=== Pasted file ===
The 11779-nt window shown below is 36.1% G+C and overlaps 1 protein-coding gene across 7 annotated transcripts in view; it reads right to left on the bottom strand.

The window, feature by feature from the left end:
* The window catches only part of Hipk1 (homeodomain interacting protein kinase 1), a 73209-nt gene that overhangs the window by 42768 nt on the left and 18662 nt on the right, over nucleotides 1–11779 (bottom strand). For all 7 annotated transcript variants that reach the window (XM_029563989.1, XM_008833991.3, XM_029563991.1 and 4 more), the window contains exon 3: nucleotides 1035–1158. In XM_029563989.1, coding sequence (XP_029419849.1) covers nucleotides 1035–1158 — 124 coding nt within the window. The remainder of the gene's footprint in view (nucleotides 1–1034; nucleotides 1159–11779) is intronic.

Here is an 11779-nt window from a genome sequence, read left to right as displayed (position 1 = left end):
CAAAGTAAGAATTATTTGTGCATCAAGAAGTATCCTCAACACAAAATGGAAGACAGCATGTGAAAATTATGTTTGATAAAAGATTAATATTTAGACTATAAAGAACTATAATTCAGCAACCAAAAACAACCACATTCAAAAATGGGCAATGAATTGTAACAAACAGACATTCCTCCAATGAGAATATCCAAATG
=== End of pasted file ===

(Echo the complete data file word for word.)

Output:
The 11779-nt window shown below is 36.1% G+C and overlaps 1 protein-coding gene across 7 annotated transcripts in view; it reads right to left on the bottom strand.

The window, feature by feature from the left end:
* The window catches only part of Hipk1 (homeodomain interacting protein kinase 1), a 73209-nt gene that overhangs the window by 42768 nt on the left and 18662 nt on the right, over nucleotides 1–11779 (bottom strand). For all 7 annotated transcript variants that reach the window (XM_029563989.1, XM_008833991.3, XM_029563991.1 and 4 more), the window contains exon 3: nucleotides 1035–1158. In XM_029563989.1, coding sequence (XP_029419849.1) covers nucleotides 1035–1158 — 124 coding nt within the window. The remainder of the gene's footprint in view (nucleotides 1–1034; nucleotides 1159–11779) is intronic.

Here is an 11779-nt window from a genome sequence, read left to right as displayed (position 1 = left end):
CAAAGTAAGAATTATTTGTGCATCAAGAAGTATCCTCAACACAAAATGGAAGACAGCATGTGAAAATTATGTTTGATAAAAGATTAATATTTAGACTATAAAGAACTATAATTCAGCAACCAAAAACAACCACATTCAAAAATGGGCAATGAATTGTAACAAACAGACATTCCTCCAATGAGAATATCCAAATG